It’s Official – Obesity Is a Disease

Kegler Brown E-mployment Alert

The Disability Law protections continue to expand. In May 2013, the Equal Employment Opportunity Commission (EEOC) issued a guidance that “clarified” the Americans with Disabilities Act (ADA) definition of a disability to cover cancer, diabetes, epilepsy and intellectual disabilities. In the same guidance, the EEOC deleted a statement to the effect that the condition of obesity is not a disability.

Adding reinforcement to the change in the EEOC guidance, the American Medical Association (AMA) has officially recognized obesity as a disease. (It is estimated that obesity exists in epidemic proportions, affecting one in three Americans. Obesity among children has at least doubled in the past 30 years). The effect of the AMA’s recognition of obesity as a disease is that it will probably be easier for obese individuals to file and maintain a disability claim based on their obesity, or the claim that they were “regarded as disabled” because of their size or weight.

The lesson? Employers likely will receive requests for accommodations, such as providing larger chairs or work stations, time off for medical attention, and/or adjusted requirements for time limitations.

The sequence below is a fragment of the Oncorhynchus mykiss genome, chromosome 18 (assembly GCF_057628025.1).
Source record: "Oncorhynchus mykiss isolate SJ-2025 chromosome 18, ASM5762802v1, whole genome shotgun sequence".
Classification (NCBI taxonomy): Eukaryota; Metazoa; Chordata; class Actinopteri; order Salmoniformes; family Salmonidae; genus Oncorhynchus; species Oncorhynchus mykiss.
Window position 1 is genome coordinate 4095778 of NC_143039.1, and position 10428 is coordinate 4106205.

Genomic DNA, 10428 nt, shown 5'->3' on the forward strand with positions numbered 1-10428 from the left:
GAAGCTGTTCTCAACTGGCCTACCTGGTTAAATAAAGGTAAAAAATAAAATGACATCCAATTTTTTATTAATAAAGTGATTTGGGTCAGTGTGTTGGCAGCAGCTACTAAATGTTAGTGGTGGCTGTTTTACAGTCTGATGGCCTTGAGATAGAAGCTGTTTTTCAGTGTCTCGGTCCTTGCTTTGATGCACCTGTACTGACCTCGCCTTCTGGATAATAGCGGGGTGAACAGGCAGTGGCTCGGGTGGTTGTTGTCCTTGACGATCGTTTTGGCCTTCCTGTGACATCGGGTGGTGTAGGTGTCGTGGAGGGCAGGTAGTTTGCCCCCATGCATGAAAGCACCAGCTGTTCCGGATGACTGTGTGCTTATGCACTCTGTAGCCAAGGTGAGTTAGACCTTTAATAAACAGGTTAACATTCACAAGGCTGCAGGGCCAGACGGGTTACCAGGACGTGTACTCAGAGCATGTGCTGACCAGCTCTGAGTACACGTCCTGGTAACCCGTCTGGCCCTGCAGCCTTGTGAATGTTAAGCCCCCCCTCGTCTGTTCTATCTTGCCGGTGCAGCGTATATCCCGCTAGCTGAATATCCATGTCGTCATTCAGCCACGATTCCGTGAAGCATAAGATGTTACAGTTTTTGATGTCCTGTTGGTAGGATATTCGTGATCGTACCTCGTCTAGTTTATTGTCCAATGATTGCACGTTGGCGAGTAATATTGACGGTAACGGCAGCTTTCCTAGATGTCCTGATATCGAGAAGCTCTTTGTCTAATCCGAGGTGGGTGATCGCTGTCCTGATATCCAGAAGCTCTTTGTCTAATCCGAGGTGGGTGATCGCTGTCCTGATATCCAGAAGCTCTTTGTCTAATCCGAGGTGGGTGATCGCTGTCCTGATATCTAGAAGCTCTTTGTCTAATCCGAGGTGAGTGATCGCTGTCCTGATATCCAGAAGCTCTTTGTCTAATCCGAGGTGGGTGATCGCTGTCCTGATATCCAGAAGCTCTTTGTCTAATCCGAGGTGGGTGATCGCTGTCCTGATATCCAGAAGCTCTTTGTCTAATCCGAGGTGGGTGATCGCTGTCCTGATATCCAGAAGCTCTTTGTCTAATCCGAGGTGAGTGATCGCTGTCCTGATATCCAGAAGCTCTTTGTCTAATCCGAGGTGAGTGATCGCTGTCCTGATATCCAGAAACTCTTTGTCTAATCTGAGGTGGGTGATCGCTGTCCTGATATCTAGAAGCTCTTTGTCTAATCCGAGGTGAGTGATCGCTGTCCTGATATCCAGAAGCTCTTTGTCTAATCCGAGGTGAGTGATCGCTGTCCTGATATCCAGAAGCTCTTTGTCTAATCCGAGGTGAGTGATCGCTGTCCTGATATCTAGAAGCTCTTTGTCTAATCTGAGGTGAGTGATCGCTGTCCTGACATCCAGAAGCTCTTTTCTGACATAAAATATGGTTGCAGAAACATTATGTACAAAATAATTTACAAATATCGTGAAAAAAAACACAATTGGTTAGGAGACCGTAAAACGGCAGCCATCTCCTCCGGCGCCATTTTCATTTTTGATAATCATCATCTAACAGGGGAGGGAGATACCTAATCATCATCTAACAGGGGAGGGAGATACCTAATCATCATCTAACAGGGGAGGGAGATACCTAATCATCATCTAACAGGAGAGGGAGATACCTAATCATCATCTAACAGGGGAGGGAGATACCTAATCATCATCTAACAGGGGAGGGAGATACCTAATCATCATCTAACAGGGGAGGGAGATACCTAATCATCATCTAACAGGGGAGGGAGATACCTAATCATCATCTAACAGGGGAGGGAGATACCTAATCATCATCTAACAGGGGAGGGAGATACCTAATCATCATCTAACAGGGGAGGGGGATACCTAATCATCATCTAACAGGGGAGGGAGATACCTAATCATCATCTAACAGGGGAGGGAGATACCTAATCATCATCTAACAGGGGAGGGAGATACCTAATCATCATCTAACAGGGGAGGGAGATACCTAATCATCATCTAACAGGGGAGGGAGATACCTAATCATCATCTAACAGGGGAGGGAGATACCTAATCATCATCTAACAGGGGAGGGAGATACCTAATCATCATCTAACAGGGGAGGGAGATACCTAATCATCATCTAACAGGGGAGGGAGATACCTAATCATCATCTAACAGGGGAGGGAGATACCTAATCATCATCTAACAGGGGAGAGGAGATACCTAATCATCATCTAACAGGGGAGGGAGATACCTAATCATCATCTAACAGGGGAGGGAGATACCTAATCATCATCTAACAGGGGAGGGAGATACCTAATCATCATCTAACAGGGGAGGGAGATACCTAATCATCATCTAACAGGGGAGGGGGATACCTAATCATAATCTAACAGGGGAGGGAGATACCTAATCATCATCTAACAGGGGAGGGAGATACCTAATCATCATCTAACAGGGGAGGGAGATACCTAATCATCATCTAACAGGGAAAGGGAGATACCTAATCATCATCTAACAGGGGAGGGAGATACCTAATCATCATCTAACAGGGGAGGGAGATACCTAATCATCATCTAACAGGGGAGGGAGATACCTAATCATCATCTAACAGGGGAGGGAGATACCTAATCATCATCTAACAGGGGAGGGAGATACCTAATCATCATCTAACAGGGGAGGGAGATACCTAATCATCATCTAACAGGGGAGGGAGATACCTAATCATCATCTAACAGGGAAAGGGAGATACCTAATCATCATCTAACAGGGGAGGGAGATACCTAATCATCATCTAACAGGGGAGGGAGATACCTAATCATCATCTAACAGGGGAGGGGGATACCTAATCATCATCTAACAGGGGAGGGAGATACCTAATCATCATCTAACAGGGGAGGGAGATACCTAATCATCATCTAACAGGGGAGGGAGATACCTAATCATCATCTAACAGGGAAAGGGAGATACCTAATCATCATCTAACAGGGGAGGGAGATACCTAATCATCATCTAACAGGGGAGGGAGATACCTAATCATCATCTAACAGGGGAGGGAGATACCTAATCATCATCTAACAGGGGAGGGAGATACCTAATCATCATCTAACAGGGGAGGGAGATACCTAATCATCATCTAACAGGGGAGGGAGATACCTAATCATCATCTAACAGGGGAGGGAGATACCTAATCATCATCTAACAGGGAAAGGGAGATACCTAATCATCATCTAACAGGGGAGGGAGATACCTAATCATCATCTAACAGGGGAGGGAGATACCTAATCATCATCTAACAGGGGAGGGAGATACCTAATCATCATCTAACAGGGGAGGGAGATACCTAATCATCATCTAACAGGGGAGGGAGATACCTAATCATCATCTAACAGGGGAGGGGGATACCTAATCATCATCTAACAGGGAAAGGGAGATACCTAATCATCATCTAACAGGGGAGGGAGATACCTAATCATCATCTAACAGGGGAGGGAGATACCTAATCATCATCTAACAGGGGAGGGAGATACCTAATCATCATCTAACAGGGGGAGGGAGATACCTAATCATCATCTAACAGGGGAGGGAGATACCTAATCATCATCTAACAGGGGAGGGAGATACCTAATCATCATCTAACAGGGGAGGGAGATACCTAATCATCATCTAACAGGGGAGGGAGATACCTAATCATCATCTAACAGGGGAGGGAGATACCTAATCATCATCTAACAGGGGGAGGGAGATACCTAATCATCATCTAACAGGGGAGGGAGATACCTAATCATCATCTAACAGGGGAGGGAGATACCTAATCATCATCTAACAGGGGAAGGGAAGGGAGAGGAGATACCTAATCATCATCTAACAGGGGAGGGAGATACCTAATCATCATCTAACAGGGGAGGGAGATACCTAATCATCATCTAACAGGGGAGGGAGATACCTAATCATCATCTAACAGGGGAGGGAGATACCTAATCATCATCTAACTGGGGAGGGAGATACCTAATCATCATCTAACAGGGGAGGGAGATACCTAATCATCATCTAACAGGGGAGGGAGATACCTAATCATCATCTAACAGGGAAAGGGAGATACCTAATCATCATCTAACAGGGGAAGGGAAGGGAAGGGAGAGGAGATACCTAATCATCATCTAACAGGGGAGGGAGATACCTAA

The first local lawsuit alleging an obesity disability that we are aware of was filed on October 17, 2013, in the Franklin County Court of Common Pleas. The suit alleges that the plaintiff suffers from obesity and that the employer refused to provide her with a uniform like those worn by other employees, the plaintiff was required to ride in her own car because the owner did not like “fat women,” that she was called a “heifer,” and was forced to resign because of harassment. [Bowermeister v. Swan Super Cleaners, No. 13-CV-011525.]